OccNet has created one of the strongest occupational health networks in the Tristate, featuring virtually every service today’s employers need in order to manage the health and safety of their workforce.

Easing Repetitive Strains

Whether your employees lift 30-pound boxes or perform computer data entry for hours at a time, performing the same motions over and over again can lead to repetitive strain syndrome and, possibly, to time lost from the job.

Flu Shot (also known as influenza vaccinations)

Influenza, a common winter disease, is responsible for millions of lost work days each year.

Drug-free Workplace Program Reduce Workers’ Compensation Premiums

The Bureau of Workers’ Compensation (BWC) is offering an incentive program designed to help employers establish a safer and more cost-effective workplace.

Occupational Eye Health

Eye hazards are everywhere, even in the workplace.

Occupational Therapy

Occupational therapy (OT) provides preventative and restorative programs to help you if you’ve been hurt or have a physical limitation that interferes with your ability to perform daily activities such as bathing and dressing or housework.


From minor irritations to life threatening emergencies, burns are a common problem in the workplace.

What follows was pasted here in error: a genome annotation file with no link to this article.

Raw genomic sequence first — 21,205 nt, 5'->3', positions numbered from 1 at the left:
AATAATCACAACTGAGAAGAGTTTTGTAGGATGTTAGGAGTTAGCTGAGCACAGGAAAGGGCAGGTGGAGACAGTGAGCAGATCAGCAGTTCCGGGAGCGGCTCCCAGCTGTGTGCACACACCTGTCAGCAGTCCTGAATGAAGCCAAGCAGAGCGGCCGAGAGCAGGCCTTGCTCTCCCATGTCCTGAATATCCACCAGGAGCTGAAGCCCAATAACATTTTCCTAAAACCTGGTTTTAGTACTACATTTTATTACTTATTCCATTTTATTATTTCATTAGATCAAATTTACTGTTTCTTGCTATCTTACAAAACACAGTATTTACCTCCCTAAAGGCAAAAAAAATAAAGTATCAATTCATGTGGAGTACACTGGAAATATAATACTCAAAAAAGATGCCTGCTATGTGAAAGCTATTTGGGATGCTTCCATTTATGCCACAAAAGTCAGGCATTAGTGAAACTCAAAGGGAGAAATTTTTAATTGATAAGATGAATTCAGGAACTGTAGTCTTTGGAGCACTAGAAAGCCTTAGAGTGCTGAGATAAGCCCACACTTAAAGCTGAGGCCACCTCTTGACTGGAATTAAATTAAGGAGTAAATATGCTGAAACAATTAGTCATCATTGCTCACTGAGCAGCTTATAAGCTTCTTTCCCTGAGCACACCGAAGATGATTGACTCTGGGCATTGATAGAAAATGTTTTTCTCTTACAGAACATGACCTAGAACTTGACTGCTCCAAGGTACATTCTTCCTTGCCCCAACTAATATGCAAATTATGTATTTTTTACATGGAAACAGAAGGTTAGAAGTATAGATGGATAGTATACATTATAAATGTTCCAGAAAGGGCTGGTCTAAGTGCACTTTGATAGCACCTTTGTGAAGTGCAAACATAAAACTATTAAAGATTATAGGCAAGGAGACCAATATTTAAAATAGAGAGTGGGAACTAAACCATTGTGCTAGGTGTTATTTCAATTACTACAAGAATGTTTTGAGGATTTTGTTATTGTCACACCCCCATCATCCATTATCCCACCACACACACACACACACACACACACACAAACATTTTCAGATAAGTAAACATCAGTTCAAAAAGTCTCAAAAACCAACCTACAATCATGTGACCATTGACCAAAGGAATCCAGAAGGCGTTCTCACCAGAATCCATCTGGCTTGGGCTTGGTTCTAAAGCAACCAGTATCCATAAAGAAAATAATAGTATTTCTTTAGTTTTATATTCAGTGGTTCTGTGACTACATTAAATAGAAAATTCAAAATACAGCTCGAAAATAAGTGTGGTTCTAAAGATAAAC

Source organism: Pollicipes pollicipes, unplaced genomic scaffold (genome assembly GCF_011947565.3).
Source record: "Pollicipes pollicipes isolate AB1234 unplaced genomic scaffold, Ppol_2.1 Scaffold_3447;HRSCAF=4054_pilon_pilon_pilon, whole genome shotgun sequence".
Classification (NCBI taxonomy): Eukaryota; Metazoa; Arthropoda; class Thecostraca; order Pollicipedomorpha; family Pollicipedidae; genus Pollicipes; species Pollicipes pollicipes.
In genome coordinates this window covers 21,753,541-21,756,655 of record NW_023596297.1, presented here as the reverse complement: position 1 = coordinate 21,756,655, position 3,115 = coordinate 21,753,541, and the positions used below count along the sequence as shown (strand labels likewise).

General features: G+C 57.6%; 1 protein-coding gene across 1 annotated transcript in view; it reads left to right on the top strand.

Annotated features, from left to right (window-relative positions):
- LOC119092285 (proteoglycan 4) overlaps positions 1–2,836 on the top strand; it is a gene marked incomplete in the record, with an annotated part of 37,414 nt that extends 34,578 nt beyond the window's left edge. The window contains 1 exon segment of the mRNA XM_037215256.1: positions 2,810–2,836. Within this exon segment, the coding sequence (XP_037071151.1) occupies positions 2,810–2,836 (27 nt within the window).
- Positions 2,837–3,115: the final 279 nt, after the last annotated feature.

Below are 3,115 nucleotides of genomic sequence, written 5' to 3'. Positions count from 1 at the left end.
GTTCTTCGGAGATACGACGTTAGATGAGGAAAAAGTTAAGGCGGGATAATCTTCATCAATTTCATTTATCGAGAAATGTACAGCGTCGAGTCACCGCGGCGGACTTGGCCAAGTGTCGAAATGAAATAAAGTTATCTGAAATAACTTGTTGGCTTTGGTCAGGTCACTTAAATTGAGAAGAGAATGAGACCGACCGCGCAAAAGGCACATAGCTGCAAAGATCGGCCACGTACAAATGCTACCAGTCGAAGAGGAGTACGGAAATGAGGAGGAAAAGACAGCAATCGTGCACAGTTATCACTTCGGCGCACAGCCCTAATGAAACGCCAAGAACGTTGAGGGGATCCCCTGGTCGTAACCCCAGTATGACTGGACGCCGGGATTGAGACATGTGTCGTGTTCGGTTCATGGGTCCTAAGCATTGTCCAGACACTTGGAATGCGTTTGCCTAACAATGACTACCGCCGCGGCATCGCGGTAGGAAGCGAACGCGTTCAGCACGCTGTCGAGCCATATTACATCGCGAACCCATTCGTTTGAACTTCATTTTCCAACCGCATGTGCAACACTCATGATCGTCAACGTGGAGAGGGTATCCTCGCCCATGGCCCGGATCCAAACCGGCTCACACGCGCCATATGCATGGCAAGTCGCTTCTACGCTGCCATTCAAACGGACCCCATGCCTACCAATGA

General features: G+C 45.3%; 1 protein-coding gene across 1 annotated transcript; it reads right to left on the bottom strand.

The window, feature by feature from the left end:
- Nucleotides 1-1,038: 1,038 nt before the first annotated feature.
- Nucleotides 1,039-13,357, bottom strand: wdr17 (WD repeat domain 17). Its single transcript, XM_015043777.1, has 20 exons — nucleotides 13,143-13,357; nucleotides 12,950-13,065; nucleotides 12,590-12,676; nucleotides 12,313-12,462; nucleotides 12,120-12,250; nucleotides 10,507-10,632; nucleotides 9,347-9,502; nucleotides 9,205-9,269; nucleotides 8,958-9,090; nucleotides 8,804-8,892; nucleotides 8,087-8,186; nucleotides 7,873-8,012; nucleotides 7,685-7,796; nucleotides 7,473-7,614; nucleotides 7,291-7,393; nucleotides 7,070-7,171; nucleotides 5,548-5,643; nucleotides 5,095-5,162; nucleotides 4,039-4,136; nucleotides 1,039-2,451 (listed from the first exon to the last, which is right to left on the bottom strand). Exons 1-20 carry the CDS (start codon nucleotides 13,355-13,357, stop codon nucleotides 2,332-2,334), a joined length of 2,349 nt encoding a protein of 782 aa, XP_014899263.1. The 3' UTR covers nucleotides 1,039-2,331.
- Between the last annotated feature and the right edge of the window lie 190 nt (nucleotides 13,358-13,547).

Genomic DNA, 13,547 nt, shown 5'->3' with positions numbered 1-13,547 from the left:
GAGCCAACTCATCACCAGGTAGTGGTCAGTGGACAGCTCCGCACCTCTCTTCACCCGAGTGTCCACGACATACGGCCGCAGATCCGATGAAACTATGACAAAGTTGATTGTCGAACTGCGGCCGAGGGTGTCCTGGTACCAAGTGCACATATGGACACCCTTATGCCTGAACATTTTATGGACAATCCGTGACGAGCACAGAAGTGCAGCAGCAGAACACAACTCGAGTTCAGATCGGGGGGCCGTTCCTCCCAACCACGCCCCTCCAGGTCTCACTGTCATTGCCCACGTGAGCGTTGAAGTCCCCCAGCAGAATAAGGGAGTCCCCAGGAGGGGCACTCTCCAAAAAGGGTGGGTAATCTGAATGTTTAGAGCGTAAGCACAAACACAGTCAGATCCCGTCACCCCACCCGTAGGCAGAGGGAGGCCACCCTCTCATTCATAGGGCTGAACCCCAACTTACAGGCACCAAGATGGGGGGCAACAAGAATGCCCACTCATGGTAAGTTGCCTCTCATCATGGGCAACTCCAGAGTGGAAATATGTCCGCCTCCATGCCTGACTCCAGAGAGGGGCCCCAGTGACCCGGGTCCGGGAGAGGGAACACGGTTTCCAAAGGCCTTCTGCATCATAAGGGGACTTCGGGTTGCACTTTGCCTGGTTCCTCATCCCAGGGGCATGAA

Medical-Legal Update

Several important court decisions and regulatory changes affecting medical issues around the workplace have recently been announced.

TB Standards in the Workplace

The Occupational Safety and Health Administration (OSHA) has released a draft of a new proposed standard for employees exposed to tuberculosis (TB).

Returning To Work After A Disability

In days of old, when a person incurred an injury or disease which caused them to be unable to perform their job, they were sent home until cleared by their treating doctor.

Workers Comp Costs

It comes as no surprise to occupational health professionals that these annual costs exceed the comparable costs for the care of AIDS and Alzheimer’s disease, and even rivals the costs for heart disease and cancer.

Cumulative Trauma Disorder

Cumulative traumas are the result of a combination of stresses applied over a period of time from which adequate recovery does not occur.

Healthy Living Article List

For WomenFor SeniorsFighting CancerYour HeartEmergency 101
Work Smart Bones, Muscles and JointsNutrition NewsAdvice From Our Docs